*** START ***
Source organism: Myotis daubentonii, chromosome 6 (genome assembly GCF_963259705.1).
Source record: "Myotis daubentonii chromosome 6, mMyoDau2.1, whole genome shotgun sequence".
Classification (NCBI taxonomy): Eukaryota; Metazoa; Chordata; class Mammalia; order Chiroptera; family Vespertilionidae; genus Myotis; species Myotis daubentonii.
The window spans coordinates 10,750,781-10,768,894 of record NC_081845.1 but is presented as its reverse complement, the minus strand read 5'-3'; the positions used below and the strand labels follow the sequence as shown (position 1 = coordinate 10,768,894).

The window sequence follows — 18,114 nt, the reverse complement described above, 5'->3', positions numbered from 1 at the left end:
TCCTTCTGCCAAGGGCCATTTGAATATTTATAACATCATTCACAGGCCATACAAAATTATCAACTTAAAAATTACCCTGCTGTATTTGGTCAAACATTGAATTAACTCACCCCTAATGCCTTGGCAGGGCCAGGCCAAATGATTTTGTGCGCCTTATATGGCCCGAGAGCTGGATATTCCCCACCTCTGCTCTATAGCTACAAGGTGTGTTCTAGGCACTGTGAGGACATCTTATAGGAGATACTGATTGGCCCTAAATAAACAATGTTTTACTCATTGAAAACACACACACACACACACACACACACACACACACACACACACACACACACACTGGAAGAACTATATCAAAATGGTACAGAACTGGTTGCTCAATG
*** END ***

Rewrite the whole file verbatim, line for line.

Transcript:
Source organism: Myotis daubentonii, chromosome 6 (genome assembly GCF_963259705.1).
Source record: "Myotis daubentonii chromosome 6, mMyoDau2.1, whole genome shotgun sequence".
Classification (NCBI taxonomy): Eukaryota; Metazoa; Chordata; class Mammalia; order Chiroptera; family Vespertilionidae; genus Myotis; species Myotis daubentonii.
The window spans coordinates 10,750,781-10,768,894 of record NC_081845.1 but is presented as its reverse complement, the minus strand read 5'-3'; the positions used below and the strand labels follow the sequence as shown (position 1 = coordinate 10,768,894).

The window sequence follows — 18,114 nt, the reverse complement described above, 5'->3', positions numbered from 1 at the left end:
TCCTTCTGCCAAGGGCCATTTGAATATTTATAACATCATTCACAGGCCATACAAAATTATCAACTTAAAAATTACCCTGCTGTATTTGGTCAAACATTGAATTAACTCACCCCTAATGCCTTGGCAGGGCCAGGCCAAATGATTTTGTGCGCCTTATATGGCCCGAGAGCTGGATATTCCCCACCTCTGCTCTATAGCTACAAGGTGTGTTCTAGGCACTGTGAGGACATCTTATAGGAGATACTGATTGGCCCTAAATAAACAATGTTTTACTCATTGAAAACACACACACACACACACACACACACACACACACACACACACACACACACACTGGAAGAACTATATCAAAATGGTACAGAACTGGTTGCTCAATG